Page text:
NW: We wanted the axiom the characters go into to dictate the music. So when they go into the second axiom the music vibe changes. But for the Drogyr world, we started with more classical instruments, more strings. Violin and cello ringing out the spooky, dark, haunting notes as the group descends into this ghostly world. Leo did an incredible job. I showed him my favorite similar scores. Music by Mark Kovan from the VVitch, music by Nick Cave and Warren Ellis in everything they do – even sounds in the Lord of the Rings by Howard Shore. Leo found some unique instruments common in foreign countries with sounds to imbed into the score. Complementing these foreign sounds with a seemingly foreign world would hopefully lead the viewer to some subconscious feelings that we are not where we think we are.

BW: Anything you can share with us about the potentially bigger and badder sequel to The Axiom that I’ve seen you tease in previous interviews? Were the group of “good ol’ boys” that traverse the axioms something that you planned to delve into further, for example?

NW: There are two routes to go from here. Picking up where we leave off, but looking more at the culture that surrounds the axiom that we are introduced to would be great. Or going back to where it all started in the 1950’s with the post WW2 nuclear testing that creates the doorways, and how a town comes together and decides they need to keep this a secret. Hopefully we will eventually do them both, but ultimately it will be decided by which route the studio wants to take. If I was given the freedom to choose I would start us at the beginning. The “good ol’ boys” and their axiom games will come up in both stories, eventually leading to a story primarily around that ‘ritual’. Oh the fun we will have.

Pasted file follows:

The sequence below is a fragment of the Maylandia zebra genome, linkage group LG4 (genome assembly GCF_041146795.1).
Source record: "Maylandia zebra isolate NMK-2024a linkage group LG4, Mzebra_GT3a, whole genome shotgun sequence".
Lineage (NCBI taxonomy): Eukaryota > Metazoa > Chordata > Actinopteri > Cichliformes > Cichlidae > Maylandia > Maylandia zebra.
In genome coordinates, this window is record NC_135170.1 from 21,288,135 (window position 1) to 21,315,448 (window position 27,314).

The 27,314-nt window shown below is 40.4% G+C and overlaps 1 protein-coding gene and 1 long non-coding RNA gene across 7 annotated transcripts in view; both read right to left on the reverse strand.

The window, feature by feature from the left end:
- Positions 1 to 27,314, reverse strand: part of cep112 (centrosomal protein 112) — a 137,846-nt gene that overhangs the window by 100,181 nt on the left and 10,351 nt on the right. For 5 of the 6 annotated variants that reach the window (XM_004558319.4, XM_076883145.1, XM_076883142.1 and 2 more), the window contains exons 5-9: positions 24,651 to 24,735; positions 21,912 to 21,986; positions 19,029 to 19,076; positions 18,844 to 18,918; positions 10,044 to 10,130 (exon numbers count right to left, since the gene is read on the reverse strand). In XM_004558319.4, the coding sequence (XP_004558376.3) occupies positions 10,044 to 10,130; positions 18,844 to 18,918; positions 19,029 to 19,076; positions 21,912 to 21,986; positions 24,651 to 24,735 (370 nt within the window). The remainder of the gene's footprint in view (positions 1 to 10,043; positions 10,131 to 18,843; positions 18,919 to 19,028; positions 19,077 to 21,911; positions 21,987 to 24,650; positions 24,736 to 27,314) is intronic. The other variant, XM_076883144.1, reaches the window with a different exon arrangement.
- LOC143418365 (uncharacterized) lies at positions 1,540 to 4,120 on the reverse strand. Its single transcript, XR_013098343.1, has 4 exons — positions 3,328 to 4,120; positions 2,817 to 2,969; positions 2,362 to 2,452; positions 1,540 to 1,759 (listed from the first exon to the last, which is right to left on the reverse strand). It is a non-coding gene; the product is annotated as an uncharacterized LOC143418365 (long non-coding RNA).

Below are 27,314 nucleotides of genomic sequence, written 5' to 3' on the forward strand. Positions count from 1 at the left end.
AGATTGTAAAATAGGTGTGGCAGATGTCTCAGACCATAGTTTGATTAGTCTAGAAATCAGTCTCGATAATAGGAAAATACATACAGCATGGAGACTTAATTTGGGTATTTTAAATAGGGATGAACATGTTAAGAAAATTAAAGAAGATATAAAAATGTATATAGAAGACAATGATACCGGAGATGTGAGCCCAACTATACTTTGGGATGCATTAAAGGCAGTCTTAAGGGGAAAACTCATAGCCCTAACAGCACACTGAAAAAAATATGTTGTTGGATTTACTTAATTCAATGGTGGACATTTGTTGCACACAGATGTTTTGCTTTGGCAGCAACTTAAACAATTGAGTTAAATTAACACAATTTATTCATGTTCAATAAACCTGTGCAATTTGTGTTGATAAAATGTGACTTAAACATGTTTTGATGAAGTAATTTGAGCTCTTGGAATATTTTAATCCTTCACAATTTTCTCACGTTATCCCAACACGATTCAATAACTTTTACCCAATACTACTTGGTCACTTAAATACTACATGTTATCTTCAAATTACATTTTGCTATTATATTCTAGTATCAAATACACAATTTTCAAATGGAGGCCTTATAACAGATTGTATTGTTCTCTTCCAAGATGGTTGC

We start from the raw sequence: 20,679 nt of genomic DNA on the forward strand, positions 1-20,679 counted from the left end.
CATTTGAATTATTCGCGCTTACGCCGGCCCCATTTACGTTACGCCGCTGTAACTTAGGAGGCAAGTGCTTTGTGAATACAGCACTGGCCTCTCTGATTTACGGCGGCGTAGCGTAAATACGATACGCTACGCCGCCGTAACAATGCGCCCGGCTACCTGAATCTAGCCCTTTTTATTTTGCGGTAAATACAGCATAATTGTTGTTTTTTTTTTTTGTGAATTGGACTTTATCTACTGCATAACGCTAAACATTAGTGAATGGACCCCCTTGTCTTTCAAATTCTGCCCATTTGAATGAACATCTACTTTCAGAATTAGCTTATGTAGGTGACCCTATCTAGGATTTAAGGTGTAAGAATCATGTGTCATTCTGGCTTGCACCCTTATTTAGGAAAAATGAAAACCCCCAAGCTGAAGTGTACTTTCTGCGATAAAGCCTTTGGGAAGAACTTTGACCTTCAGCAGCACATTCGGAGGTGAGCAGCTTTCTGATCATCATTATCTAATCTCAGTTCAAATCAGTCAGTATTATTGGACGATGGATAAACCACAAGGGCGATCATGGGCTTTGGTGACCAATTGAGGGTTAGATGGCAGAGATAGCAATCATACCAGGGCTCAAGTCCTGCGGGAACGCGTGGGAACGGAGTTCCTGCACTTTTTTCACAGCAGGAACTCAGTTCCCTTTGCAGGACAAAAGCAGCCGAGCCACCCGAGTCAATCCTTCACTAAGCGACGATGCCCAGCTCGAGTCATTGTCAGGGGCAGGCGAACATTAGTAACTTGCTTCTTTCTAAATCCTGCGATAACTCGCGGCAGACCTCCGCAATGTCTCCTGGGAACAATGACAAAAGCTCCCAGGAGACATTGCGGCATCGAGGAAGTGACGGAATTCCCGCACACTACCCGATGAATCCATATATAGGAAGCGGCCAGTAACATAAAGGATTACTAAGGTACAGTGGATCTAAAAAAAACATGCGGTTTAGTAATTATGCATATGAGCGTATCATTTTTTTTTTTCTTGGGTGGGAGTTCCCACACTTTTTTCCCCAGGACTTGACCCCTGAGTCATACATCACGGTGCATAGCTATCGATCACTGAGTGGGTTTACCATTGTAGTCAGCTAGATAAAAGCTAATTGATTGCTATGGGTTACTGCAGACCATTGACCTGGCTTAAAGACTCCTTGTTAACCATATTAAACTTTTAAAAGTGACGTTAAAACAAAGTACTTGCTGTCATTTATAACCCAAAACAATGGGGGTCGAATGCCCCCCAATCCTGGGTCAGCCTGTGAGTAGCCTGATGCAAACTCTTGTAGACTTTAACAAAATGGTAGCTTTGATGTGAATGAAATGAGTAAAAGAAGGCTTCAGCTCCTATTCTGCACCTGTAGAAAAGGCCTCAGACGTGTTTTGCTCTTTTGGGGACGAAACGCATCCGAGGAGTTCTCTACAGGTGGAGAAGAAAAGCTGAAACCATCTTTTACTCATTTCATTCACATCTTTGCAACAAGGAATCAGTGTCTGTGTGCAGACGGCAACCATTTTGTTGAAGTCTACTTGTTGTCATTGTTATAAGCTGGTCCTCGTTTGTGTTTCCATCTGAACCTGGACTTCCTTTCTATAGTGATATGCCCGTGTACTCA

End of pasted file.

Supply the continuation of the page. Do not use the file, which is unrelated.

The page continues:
BW: Are there any other projects you have coming out down the line that you’d like to talk about? I know you recently mentioned a film called The Firelight Festival that you were working on getting financed, is there any new information regarding that?

NW: We are still finding the right home for Firelight. It’s an intense story so we need someone ready to take on those R rated risks. We are now getting a good deal of interest on it, so hopefully some news soon, but this part of the process moves slowly, as a lot of money is involved, so I’m getting other projects – including The Axiom sequel – in a place where someone can decide if they want to fund it. For now I’m excited for people to finally see The Axiom and spend some time in this new world.

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About R.K. Stewart 5 Articles
R. K. Stewart was a mad poet of Sanaá, Yemen, who flourished around 700 A.D. He died in 731 A.D., devoured in broad daylight by an invisible demon (but you can still follow him on twitter @RKSDooM)